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Thailand is the only South East Asian country not to have been colonised by a foreign power. After a series of coups in the decades after World War II, the country enjoyed political stability from 1992 until in 2006, when the military staged the country's first coup in 15 years. A constitutional monarchy, Thailand's royal family is held in high esteem and the king is considered to wield considerable influence behind the scenes. Thailand has made a slow but steady recovery from the 1997 financial crisis, and its tourism industry continues to thrive.
A unified Thai kingdom was first established in the 14th century, and for hundreds of years the kingdom, known as Siam, survived periodic invasions by the Burmese and the Khmers. The Chakri dynasty was founded under King Rama I in 1782, and still rules to this present day.
Thailand is the only South East Asian country not to have been colonised by a foreign power. The country maintained independence for centuries by playing off European powers against each other to prevent any single country building up too much power. As British and French power grew in the region in the 19th century, Siam ceded large areas of Lao and Cambodian territory to France, and Malay territory to Britain. By doing so, it managed to avoid war.
A bloodless revolution in 1932 led to a constitutional monarchy and the introduction of the National Assembly, consisting of one parliamentary house. The following year the country held its first ever parliamentary elections. In 1939, Siam was officially renamed Thailand, which means 'Land of the Free'.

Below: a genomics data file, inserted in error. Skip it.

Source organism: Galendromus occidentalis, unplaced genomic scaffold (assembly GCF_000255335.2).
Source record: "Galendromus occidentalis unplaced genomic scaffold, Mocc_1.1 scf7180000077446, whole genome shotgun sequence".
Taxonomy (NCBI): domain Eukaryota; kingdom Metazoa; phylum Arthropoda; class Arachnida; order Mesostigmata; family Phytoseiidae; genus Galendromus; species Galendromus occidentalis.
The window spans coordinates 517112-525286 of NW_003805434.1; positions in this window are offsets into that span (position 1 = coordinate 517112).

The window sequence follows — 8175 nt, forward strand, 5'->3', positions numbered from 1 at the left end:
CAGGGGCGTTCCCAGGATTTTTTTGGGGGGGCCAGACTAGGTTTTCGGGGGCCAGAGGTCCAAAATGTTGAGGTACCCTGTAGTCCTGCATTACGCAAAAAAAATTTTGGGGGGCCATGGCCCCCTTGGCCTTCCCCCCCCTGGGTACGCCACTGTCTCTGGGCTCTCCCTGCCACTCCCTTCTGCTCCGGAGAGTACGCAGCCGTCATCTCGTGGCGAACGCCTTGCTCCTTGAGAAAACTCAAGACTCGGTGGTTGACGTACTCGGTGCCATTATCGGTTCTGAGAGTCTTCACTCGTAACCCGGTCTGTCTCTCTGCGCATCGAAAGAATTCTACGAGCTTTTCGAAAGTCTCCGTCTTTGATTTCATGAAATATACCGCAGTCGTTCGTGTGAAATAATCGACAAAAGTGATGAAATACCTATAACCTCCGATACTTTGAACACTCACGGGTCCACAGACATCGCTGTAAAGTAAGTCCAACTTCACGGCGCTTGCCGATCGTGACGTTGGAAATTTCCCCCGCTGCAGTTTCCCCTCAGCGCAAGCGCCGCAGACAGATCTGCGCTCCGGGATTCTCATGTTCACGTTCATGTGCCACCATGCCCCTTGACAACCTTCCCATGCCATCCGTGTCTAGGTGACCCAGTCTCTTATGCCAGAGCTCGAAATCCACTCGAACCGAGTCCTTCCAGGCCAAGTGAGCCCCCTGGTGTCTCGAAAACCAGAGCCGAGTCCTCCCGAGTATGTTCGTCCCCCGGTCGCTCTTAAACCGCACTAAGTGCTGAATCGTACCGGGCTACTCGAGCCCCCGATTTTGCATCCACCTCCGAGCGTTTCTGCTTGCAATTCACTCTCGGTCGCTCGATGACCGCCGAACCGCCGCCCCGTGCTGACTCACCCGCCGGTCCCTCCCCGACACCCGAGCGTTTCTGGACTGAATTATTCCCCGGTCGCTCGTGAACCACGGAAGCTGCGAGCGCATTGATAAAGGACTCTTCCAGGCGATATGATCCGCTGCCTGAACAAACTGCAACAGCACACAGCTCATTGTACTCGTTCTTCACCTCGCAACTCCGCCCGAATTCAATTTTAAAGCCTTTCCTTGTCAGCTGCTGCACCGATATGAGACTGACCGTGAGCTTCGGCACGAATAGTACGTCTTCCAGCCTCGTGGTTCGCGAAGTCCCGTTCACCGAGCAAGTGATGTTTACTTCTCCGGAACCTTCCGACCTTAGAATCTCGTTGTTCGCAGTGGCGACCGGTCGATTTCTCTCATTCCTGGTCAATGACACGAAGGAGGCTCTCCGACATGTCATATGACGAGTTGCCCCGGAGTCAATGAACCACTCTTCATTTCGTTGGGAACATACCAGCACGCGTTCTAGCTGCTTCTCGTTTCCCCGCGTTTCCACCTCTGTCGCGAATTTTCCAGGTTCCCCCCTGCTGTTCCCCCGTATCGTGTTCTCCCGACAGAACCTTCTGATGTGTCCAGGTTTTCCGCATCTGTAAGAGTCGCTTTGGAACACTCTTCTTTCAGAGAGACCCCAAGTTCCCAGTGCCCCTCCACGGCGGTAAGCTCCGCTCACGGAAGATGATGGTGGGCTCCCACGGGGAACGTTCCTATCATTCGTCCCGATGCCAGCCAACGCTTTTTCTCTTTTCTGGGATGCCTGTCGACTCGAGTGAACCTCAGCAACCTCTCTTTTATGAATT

Thailand aligned itself with Japan during World War II. By 1944 Thailand was led by a civilian government, but in 1947 the army, fearing a communist threat, staged a coup and seized control. The military staged another coup in 1952, declaring a new constitution that ensured 50 per cent of the members of parliament would be appointed. Nearly all of those appointed were army officers.
For decades Thailand's politics was punctuated with several attempts at democratisation, various forms of authoritarian rule, and coups in 1971, 1976 and 1991.
Another coup was staged in 1992, sparking three days of mass protests by students and others calling for an end to the military's dominance of government. Police opened fire, killing more than 100 people and arresting more than 3,000.
The King's intervention ended the conflict between protestors and the military and elections were held in the same year, ushering in a civilian government.
Subsequent governments collapsed in 1995 and resigned over allegations of corruption in 1996. Thailand's political climate has since stabilised, and in 2001 a new party, Thai Rak Thai (Thais Love Thai), led by Dr Thaksin Shinawatra, won the most seats in the election, merging with two other parties to give it an absiolute parliamentary majority for the first time in Thailand's history. Allegations of vote-buying forced a partial re-run of the poll.
Thailand has experienced a slow but steady recovery from the 1997 Asian financial crisis. In recent years the government has tried to address the growing HIV/AIDS problem by lobbying for the right to produce cheaper generic medication for AIDS sufferers. Drugs have also been in the spotlight, with the government launching an all-out campaign against illicit drugs in 2003, and increasing efforts to stem the traffic of drugs from neighbouring Burma and Laos.
In 2004 violence escalated in the Muslim-majority south, where a separatist movement had been simmering for decades. Hundreds of people were killed in gun attacks which mainly targeted security forces, government-appointed officials and Buddhist monks. The army has been accused by human rights groups of using excessive force in the south.